The problem is that after an extended period of high-carbohydrate, low-fat eating, the mitochondria get damaged enough from the reactive oxygen species generated by glucose metabolism that they no longer function properly. Certain other cellular processes shut down from lack of use. The fat-adaptation period involves both the healing of mitochondria, the birth of new mitochondria, and the reactivation of those shut-down cellular processes. So yes, fat-adaptation is indeed the regaining of the ability to metabolise fatty acids.
The muscle weakness comes from the fact that the muscular mitochondria are not active enough to metabolise fatty acids, they can barely manage ketones, and the muscles’ supply of glucose has been greatly reduced. As the mitochondria heal, as new mitochondria are created, and as the other necessary metabolic pathways in the cells are reactivated, the person regains strength and endurance. Many people find that after the adaptation period is over, their endurance is actually better than it ever was.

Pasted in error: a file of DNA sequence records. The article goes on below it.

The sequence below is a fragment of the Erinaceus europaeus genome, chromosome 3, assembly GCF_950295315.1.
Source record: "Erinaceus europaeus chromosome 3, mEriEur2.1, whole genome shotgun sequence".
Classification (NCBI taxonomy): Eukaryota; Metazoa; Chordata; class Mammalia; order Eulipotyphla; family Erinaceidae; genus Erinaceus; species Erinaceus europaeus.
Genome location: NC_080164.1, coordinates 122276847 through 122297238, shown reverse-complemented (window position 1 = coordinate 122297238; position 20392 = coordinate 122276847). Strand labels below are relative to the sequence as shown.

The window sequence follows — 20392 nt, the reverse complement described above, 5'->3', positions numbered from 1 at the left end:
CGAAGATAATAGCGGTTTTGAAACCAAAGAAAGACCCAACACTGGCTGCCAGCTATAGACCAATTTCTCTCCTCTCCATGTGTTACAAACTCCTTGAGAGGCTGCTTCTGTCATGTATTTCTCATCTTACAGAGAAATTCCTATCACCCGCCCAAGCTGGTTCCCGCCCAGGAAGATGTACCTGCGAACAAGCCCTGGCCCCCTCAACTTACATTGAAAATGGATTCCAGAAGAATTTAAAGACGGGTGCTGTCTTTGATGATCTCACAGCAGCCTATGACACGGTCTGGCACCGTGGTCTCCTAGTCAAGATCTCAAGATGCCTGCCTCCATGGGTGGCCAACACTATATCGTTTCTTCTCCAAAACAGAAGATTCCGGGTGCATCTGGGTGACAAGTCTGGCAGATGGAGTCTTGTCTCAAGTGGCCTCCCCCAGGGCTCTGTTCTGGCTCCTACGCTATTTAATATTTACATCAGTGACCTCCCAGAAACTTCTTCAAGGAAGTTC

Explosive performance takes longer to recover. No one seems to know quite how much longer, but we do know that in endurance athletes who have been eating a ketogenic diet for at least two years, their glycogen levels are indistinguishable from those of carb-adapted athletes. So glycogen levels recover somewhere between a minimum of eight weeks to sometime less than 24 months.